Albacore Tuna — spring & summer
High in Omega-3s, Albacore tuna has a firm texture and mild flavor profile. Thanks to its high fat content, Albacore is excellent grilled, baked, or barbecued. We highly recommend experimenting with various marinades. Do keep in mind that Albacore can dry out quickly, so it's important to avoid overcooking.
Black Cod — spring & summer
Black cod a.k.a. Sablefish a.k.a. Butterfish has an intensely rich and buttery flavor (hence the moniker). With a pearly-white color, velvety texture, and high fat content, black cod is easy on the eyes and ideal for smoking—a treatment relished by the early Makah Tribe on the Northwest coast, who smoked the silky fish over green wood.
Lingcod — all year
While technically not cod, lingcod (a.k.a. the Pacific greenling) does taste a lot like cod. This buttery white fish has a medium-firm texture and mild flavor profile, so it'll easily take on the flavors of anything you cook it in. This versatile fish fries well for fish and chips, can be spiced up for a classic fish taco, or sautéed in a rich curry.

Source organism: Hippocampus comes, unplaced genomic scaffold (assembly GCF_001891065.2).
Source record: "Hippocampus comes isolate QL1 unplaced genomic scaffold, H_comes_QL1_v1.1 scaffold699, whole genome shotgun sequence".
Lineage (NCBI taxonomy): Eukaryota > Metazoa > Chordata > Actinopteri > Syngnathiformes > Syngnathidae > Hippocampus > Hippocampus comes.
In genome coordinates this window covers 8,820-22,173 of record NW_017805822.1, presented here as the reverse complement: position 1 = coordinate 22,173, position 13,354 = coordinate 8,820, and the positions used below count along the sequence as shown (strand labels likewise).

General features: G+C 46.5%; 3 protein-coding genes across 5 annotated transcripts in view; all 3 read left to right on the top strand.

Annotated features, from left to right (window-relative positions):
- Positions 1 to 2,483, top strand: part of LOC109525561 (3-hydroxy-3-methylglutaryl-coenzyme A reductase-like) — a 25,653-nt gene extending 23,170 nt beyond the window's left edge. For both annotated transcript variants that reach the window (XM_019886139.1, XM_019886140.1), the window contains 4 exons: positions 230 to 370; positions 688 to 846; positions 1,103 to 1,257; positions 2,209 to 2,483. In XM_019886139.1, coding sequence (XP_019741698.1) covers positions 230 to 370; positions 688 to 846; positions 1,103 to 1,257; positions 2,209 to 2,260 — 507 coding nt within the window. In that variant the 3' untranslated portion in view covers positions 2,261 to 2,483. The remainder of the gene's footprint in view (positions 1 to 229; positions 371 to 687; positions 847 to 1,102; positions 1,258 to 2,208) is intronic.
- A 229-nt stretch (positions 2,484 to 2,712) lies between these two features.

Pacific Chinook (King) Salmon — spring & summer
Chinooks (a.k.a. king salmon) are the largest and top-of-the-line among the Pacific salmon species. Some Chinooks are well over 50 pounds but the bulk are between 11 and 18 pounds. High in omega-3 fatty acids and known for its various health benefits, salmon is a great protein option that helps improve brain health, protects against inflammation, and can decrease the risk of cardiovascular disease. With a firm yet supple texture and buttery rich flavor profile, Chinook salmon takes salt and marinades well, and can easily be grilled, broiled, or baked.
Pacific Halibut — spring, summer, & fall
The largest of all flatfish, halibut can stretch up to eight feet long and four feet across and weigh over 600 pounds. Known as the world's most-prized white fish, dense and flaky halibut is hearty and versatile. Enjoy it baked, grilled, fried, or sautéed.
Pacific Rockfish — all year
The Pacific rockfish is known for having the most aliases in the sea. You may have seen this firm white fish listed as quillback, pygmy, shortbelly, longspine, or yellow-eye. Most commonly referred to as "Pacific ocean perch," rockfish has mild flavor profile making it a versatile cooking staple. Prepare it in the oven or on the stove and don't be shy with the sauces—rockfish absorbs bold spices and herbs quite well.